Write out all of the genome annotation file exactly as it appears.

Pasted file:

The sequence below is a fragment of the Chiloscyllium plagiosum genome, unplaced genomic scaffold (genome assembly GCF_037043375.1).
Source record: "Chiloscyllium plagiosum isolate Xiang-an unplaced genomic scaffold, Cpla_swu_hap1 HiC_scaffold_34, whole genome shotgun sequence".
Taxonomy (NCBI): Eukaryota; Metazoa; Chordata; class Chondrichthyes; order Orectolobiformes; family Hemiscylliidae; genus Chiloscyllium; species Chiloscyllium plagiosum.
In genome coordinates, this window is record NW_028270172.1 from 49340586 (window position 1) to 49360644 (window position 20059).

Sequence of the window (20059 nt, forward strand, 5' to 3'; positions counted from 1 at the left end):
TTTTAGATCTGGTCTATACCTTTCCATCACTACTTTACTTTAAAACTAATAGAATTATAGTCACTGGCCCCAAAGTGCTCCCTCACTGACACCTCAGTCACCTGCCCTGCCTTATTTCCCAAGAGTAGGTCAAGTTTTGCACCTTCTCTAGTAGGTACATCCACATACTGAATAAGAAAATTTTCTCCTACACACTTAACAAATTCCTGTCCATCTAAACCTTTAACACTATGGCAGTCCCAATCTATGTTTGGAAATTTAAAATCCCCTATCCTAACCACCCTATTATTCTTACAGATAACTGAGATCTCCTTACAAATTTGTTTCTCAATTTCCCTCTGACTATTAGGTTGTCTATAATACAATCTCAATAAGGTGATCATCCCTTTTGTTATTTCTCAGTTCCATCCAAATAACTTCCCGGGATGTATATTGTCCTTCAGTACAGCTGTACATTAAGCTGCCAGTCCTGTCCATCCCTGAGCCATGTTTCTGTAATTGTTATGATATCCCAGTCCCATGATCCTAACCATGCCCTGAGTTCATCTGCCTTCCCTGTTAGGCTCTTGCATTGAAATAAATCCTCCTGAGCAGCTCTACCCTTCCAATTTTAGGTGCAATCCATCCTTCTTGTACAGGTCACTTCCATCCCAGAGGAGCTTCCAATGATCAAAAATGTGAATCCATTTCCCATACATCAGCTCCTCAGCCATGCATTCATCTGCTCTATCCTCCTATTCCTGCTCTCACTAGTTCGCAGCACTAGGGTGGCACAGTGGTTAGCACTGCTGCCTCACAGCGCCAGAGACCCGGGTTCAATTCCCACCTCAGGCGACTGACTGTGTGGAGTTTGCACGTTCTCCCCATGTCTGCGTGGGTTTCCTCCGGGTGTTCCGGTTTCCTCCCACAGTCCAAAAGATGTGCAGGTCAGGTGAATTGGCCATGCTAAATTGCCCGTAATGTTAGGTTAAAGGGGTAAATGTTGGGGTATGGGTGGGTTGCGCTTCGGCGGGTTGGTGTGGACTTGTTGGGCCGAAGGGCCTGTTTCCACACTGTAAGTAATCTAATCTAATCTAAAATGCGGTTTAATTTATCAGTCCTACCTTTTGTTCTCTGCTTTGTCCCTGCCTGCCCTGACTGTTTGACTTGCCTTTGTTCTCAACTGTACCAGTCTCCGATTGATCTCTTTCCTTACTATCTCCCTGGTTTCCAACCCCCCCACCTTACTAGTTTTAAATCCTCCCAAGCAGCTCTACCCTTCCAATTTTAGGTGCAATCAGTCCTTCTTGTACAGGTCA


The sequence below is a fragment of the Chiloscyllium plagiosum genome, unplaced genomic scaffold (genome assembly GCF_037043375.1).
Source record: "Chiloscyllium plagiosum isolate Xiang-an unplaced genomic scaffold, Cpla_swu_hap1 HiC_scaffold_34, whole genome shotgun sequence".
Taxonomy (NCBI): Eukaryota; Metazoa; Chordata; class Chondrichthyes; order Orectolobiformes; family Hemiscylliidae; genus Chiloscyllium; species Chiloscyllium plagiosum.
In genome coordinates, this window is record NW_028270172.1 from 49340586 (window position 1) to 49360644 (window position 20059).

Sequence of the window (20059 nt, forward strand, 5' to 3'; positions counted from 1 at the left end):
TTTTAGATCTGGTCTATACCTTTCCATCACTACTTTACTTTAAAACTAATAGAATTATAGTCACTGGCCCCAAAGTGCTCCCTCACTGACACCTCAGTCACCTGCCCTGCCTTATTTCCCAAGAGTAGGTCAAGTTTTGCACCTTCTCTAGTAGGTACATCCACATACTGAATAAGAAAATTTTCTCCTACACACTTAACAAATTCCTGTCCATCTAAACCTTTAACACTATGGCAGTCCCAATCTATGTTTGGAAATTTAAAATCCCCTATCCTAACCACCCTATTATTCTTACAGATAACTGAGATCTCCTTACAAATTTGTTTCTCAATTTCCCTCTGACTATTAGGTTGTCTATAATACAATCTCAATAAGGTGATCATCCCTTTTGTTATTTCTCAGTTCCATCCAAATAACTTCCCGGGATGTATATTGTCCTTCAGTACAGCTGTACATTAAGCTGCCAGTCCTGTCCATCCCTGAGCCATGTTTCTGTAATTGTTATGATATCCCAGTCCCATGATCCTAACCATGCCCTGAGTTCATCTGCCTTCCCTGTTAGGCTCTTGCATTGAAATAAATCCTCCTGAGCAGCTCTACCCTTCCAATTTTAGGTGCAATCCATCCTTCTTGTACAGGTCACTTCCATCCCAGAGGAGCTTCCAATGATCAAAAATGTGAATCCATTTCCCATACATCAGCTCCTCAGCCATGCATTCATCTGCTCTATCCTCCTATTCCTGCTCTCACTAGTTCGCAGCACTAGGGTGGCACAGTGGTTAGCACTGCTGCCTCACAGCGCCAGAGACCCGGGTTCAATTCCCACCTCAGGCGACTGACTGTGTGGAGTTTGCACGTTCTCCCCATGTCTGCGTGGGTTTCCTCCGGGTGTTCCGGTTTCCTCCCACAGTCCAAAAGATGTGCAGGTCAGGTGAATTGGCCATGCTAAATTGCCCGTAATGTTAGGTTAAAGGGGTAAATGTTGGGGTATGGGTGGGTTGCGCTTCGGCGGGTTGGTGTGGACTTGTTGGGCCGAAGGGCCTGTTTCCACACTGTAAGTAATCTAATCTAATCTAAAATGCGGTTTAATTTATCAGTCCTACCTTTTGTTCTCTGCTTTGTCCCTGCCTGCCCTGACTGTTTGACTTGCCTTTGTTCTCAACTGTACCAGTCTCCGATTGATCTCTTTCCTTACTATCTCCCTGGTTTCCAACCCCCCCACCTTACTAGTTTTAAATCCTCCCAAGCAGCTCTACCCTTCCAATTTTAGGTGCAATCAGTCCTTCTTGTACAGGTCA